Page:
The Yearling, Marjorie Kinnan Rawlings, 1938.

The best selling American novel of 1938 and still the 7th best selling American novel in 1939, the story is set in 1870’s Florida, where a rural family has had their first 6 children die in infancy before the birth of their son, Jody, who survives.  The poor family struggles to make ends meet, suffering the theft of their hogs by a rascally neighbor and predation by an ornery bear called Slewfoot.  Jody is unable to have any pets because the family cannot spare the food.  Mom gets bitten by a rattlesnake and has to shoot a female deer (doe) in order to use its liver as an antidote to the snake venom.  Alas, the deceased doe had a fawn, and young Jody adopts the little deer, named Flag, as his pet.  The boy and deer become close companions and BFF’s, but the story takes a sad turn.  The maturing deer has to eat, and the family corn crop is the logical source of food for the hungry cervid, which cuts well into the needs of the human family.  Parents tell Jody he must take Flag out and shoot the critter, but of course Jody does not want to murder his friend.  Mom does the deed, but only wounds Flag, so Jody is forced to apply the finishing shot, killing his deer/dear buddy.  Jody tries to run away but ends up back home where he grows into a man.  The unconventional nature of having a close relationship between a human and a deer make this story different from many more conventional human/animal relationship stories.

Lassie Come-Home, Eric Knight, 1940.

Lassie started life as the title character of short stories, until popular demand caused the author to create a novel about the Rough Collie and his boy, Timmy.  If you have not read the books or the short stories, perhaps you have seen the television show created from the tale (1954 to 1973!) or even one of the feature films (1943, 1994 and 2005).  (The television show was originally aired in Black and White, becoming a Color production in 1965.)  The television version was also revived at different times as well.  The popularity of the Lassie story and screen appearances was reflected in the popularity (pupularity?) of the Collie breed of dog, making it one of the most popular American pets (in the top 10 of favorite American dogs during the 1940’s through the 1970’s when Lassie was at peak popularity.)  The Lassie story evolved on the small screen, with Lassie becoming the companion of a Forest Ranger instead of little Timmy.  The movies also digress from the original story, but the bottom line is, loyal, loving, and brave dog serving the people she loves.  Dogs are amazing!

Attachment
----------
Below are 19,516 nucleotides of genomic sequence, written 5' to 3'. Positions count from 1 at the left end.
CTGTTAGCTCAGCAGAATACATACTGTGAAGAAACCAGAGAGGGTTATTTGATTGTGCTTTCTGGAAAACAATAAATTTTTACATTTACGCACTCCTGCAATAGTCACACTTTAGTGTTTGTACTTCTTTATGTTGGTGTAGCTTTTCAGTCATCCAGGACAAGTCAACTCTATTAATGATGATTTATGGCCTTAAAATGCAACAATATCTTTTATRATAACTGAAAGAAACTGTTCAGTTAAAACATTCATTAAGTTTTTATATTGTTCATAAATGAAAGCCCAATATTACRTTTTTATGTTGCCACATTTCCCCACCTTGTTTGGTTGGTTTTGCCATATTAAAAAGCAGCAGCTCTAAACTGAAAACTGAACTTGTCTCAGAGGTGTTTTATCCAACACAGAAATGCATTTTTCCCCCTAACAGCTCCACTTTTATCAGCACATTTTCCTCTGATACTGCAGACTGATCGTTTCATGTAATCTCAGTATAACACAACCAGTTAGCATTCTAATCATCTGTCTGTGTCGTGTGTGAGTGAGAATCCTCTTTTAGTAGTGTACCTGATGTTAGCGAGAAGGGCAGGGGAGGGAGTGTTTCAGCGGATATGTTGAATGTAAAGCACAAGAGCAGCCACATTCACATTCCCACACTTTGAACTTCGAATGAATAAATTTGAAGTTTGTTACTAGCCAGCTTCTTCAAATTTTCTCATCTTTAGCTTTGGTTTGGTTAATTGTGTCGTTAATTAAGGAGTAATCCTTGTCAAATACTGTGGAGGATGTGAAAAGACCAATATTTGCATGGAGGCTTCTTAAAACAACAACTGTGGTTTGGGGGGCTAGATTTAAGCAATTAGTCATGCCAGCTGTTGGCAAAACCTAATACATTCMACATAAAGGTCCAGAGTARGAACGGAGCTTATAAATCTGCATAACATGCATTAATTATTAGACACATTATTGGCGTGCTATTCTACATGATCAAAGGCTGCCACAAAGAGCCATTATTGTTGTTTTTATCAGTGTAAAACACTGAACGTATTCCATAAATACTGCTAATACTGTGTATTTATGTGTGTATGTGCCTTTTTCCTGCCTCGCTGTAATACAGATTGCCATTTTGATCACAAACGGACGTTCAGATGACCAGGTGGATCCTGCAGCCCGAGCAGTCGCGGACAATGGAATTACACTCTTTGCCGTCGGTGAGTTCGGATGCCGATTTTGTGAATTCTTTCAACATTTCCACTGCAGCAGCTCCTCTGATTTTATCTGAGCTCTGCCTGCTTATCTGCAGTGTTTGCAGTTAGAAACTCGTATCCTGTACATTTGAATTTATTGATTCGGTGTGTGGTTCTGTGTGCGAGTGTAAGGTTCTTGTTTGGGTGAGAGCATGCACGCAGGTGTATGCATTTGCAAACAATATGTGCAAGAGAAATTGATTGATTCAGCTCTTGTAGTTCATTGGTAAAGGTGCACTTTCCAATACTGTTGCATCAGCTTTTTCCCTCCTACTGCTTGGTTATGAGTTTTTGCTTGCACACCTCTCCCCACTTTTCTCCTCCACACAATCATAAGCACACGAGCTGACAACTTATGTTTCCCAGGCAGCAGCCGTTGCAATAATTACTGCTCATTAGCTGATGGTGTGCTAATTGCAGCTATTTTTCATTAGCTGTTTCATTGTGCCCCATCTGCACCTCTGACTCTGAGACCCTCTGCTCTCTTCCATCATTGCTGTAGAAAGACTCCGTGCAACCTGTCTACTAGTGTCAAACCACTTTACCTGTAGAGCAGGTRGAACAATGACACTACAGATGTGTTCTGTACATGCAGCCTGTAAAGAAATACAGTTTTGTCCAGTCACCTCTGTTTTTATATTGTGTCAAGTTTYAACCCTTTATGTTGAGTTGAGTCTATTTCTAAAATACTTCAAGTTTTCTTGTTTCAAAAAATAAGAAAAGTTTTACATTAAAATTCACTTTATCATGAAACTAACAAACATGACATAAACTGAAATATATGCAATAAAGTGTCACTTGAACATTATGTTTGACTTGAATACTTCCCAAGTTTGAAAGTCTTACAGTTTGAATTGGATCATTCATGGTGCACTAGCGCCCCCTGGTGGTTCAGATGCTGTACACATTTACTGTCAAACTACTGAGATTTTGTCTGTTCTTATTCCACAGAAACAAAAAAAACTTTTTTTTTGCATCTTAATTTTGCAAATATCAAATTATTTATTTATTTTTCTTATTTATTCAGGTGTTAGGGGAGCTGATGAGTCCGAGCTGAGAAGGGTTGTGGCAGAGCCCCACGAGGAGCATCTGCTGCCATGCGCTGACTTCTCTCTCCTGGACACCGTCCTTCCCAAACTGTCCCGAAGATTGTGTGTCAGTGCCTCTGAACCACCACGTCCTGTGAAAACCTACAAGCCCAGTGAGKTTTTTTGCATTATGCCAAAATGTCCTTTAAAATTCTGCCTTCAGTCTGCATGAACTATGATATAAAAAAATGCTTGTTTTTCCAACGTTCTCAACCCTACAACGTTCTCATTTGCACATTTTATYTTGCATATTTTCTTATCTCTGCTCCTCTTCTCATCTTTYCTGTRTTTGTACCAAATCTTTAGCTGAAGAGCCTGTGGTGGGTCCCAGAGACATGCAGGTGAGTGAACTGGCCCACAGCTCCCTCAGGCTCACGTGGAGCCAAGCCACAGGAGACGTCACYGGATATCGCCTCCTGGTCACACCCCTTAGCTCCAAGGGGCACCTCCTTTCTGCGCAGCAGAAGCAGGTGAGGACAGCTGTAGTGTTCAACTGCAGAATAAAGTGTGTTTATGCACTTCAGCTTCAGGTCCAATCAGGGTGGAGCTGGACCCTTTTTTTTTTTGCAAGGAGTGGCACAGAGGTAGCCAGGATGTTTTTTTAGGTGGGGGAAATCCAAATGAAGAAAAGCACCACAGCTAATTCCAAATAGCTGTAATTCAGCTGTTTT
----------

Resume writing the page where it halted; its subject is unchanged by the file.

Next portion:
Jurassic Park, Michael Crichton, 1990.

Animals just do not get more epic than dinosaurs, and Jurassic Park is undoubtedly the greatest of the dinosaur related stories.  A cautionary tale of man messing with nature being a not so good thing, scientists manage to clone the ancient critters from DNA scavenged from Amber deposits that contain prehistoric mosquitoes and other biting insects.  Greedy capitalists create a massive zoo/resort on a Pacific island for people (who pay big bucks to do so) can see living dinosaurs in “the wild.”  Of course, things go wrong, so read the book and watch the movies!  The books are excellent and the movies are some of the most epic and popular films in science fiction history.  The first Jurassic Park movie (1993)  certainly raised the bar on special effects in dinosaur films and the follow on films keep getting even more realistic looking, though the story lines may not match the original.  After reading the book in hardcover this author was thrilled to find out a film version was being made and waited eagerly for release.  Though slightly different than the book, the movie was thrilling and did not disappoint.  The Jurassic Park franchise has certainly raised awareness and popularity of dinosaurs among the public, much like Jaws did for sharks.

Question for students (and subscribers): What is your favorite animal related story? Please let us know in the comments section below this article.

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Historical Evidence

For more information, please see…

Crichton, Michael. Jurassic Park. Brilliance Audio, 2015.

Gipson, Fred. Three Dog Tales: Old Yeller, Sounder, Savage Sam. Harper Perennial Modern Classics, 2007.

Mellville, Herman. Moby Dick. CreateSpace, 2018.

Morpurgo, Michael. Greatest Animal Stories. B.E.S. Publishing, 2017.

Rawlings, Marjorie. The Yearling. Turtleback Books, 1988.

The featured image in this article, a 1970 U.S. Stamped envelope commemorating literary masterpiece Moby Dick, is in the public domain in the United States because it is a work prepared by an officer or employee of the United States Government as part of that person’s official duties under the terms of Title 17, Chapter 1, Section 105 of the US Code.


About Author

Major Dan

Major Dan is a retired veteran of the United States Marine Corps. He served during the Cold War and has traveled to many countries around the world. Prior to his military service, he graduated from Cleveland State University, having majored in sociology. Following his military service, he worked as a police officer eventually earning the rank of captain prior to his retirement.